It's decision time. Millions of voters are now heading to the polls in the UK to cast their vote. Many of us expats have probably missed out on voting because the postal vote system doesn't allow enough time to register and then get our vote off from the other side of the world. It's been an interesting few weeks in the election campaign and tomorrow could be even more interesting. In fact it could be chaos if it's a hung parliament as the polls suggest.
Since I'm too young to remember the last hung parliament in Britain it's interesting to see the process and the various scenarios that may play out.
A Well-Hung Parliament
If it's a hung parliament the ball is in Gordon Brown's court. He could choose to stay on as PM and try and form a minority government. That looks unlikely to happen though based on what Nick Clegg has been saying. Nick Clegg has indicated that he would support the party with the biggest mandate, and as he's in favour of proportional representation you could guess that he means the party with the most number of votes, not necessarily seats. So surely that means he would support the Conservatives if the election turns out as the polls predict.
It may of course be likely that the Conservatives get the largest share of the votes and the largest number of seats, but not enough seats to get a majority. In this case surely GB would step down and the Queen would invite David Cameron to become PM? The problem will then arise when the Conservatives want to push through their legislative programme in the Queen's Speech. If they don't have a working majority of votes to pass the legislation they could get a vote of no-confidence from the other parties, in which case we may be looking at another election.
The magic number is 326 seats. However in reality the Conservatives could get a working majority with 310 seats if there are a number of Independents, and Sinn Fein have stated that they won't take their seats. Plus the DUP is expected to join the Conservatives in a coalition if required.
The Ups and Downs of an Election Campaign
The election campaign has been fascinating to follow. I'm one of those geeks who likes to read the manifestos and watch each of the leadership debates (which only re-affirmed my previous choice of party).
The overall story of the election campaign is surely the demise of Labour. They must be due for a good kicking in the election? Bigot-gate was a funny development but I don't think it's made that much difference to the polls.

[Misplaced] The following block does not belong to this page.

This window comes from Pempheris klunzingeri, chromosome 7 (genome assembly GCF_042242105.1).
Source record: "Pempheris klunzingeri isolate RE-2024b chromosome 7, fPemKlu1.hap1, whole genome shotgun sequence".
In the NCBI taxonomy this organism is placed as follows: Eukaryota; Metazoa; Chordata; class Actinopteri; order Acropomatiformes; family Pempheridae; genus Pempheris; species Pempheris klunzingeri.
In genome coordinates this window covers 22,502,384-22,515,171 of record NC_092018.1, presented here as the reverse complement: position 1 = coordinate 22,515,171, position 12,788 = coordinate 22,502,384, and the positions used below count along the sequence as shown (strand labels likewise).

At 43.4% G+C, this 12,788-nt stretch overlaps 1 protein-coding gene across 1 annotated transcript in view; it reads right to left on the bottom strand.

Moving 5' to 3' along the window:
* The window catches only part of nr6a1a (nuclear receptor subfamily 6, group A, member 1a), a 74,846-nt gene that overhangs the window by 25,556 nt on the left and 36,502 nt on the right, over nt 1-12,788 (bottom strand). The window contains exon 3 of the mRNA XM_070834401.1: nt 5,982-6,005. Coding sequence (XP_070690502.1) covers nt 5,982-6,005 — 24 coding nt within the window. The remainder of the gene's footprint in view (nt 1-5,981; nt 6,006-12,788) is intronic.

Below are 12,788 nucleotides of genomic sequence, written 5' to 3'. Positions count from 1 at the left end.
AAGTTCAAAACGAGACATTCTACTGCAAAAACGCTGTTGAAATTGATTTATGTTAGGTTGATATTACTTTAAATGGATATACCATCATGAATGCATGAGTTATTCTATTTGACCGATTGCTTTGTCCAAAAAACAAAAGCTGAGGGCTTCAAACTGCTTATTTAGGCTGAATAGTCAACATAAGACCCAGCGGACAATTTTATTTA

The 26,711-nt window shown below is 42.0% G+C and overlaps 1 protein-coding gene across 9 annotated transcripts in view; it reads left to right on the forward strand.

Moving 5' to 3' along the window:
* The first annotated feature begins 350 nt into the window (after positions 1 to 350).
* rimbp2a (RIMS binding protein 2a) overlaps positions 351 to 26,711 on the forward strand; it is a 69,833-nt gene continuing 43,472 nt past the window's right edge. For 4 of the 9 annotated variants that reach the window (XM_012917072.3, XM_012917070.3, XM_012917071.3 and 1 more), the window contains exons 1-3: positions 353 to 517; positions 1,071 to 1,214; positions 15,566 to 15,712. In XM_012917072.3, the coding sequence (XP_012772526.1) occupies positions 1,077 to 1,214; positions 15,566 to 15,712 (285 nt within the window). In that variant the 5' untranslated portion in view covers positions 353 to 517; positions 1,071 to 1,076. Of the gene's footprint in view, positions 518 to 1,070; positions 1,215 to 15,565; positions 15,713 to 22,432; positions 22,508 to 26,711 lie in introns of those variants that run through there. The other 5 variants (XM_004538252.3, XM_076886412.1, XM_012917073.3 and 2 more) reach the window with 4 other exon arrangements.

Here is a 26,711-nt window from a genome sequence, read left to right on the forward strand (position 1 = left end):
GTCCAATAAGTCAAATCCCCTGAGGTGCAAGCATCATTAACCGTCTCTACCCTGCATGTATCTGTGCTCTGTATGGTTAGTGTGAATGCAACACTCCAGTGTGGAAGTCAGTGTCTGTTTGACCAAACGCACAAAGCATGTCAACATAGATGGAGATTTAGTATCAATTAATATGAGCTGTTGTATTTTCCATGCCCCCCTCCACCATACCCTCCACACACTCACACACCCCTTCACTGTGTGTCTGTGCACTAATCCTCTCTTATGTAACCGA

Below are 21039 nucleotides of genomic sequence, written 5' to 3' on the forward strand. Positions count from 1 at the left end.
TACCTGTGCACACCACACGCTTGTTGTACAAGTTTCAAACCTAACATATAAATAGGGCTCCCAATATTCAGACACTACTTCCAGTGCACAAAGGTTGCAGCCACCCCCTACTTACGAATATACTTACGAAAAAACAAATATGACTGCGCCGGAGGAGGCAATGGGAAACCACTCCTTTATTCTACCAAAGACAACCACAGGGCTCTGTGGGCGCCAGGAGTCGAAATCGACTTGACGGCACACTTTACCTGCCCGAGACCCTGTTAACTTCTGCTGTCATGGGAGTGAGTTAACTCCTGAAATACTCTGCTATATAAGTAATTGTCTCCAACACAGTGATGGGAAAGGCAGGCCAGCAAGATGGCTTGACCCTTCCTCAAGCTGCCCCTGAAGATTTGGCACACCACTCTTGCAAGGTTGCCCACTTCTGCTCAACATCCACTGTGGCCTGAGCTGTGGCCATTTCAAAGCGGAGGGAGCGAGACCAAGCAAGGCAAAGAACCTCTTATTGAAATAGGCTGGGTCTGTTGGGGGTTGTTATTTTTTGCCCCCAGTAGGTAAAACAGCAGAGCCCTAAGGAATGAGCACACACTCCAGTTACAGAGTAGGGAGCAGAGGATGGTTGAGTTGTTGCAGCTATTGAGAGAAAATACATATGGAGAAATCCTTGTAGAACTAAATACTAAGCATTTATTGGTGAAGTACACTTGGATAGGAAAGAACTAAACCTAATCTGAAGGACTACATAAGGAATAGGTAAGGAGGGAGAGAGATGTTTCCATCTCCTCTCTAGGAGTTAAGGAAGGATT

The first television debate was certainly a tipping point in the election. Who would have thought before then that the Lib Dems would poll as high as Labour? Nick Clegg certainly did well to cast his party as a complete alternative to the two 'old' parties. It looks like many people were convinced. It seems many are less convinced now they've delved into the Lib Dem policies!
The polls from the third leadership debate gave it to Cameron but I wasn't so sure. I was left disappointed by his failure to answer some of the questions, which is a strategy usually more akin to GB than DC. It must have been a tactical decision to avoid direct questions from GB as I knew he had answers. I've heard him directly answer the questions in other QA's about regional development agencies and child tax credit, etc, and give a good rationale to the policy decisions, so I couldn't understand why he avoided directly tackling the accusations from GB.
The online YouTube/Facebook debate gave Nick Clegg a clear win. Not surprising really, the demographic of facebook and youtube was always going to be more advantageous to the Liberal Democrats. They're the rebel party; the party of ideals. I'm all for idealisms but sometimes you have to mix that with a little pragmatism as well. Proportional Representation (PR) is a good example of why pragmatism should sometimes come ahead of ideals.
It's the ultimate democratic method of voting, but paradoxically leads to the most undemocratic governments. Countries with PR tend to go through governments like Manchester City goes through managers. Coalition governments are the order of the day which invariably means deals done behind closed doors and no strong policy decisions.
I think David Cameron has the best idea. Keep the first past the post system so that the link between MPs and constituencies is maintained, but change the size of the constituencies so that all constituencies have an equal proportion of the overall vote. That way the proportion of seats will equal the proportion of the vote, and there wouldn't be the situation we have today where Labour could get less votes but still have a majority of seats.
The polls close at 7am tomorrow our time so I'll be up early on my day off watching with interest,and hope of a new team in charge.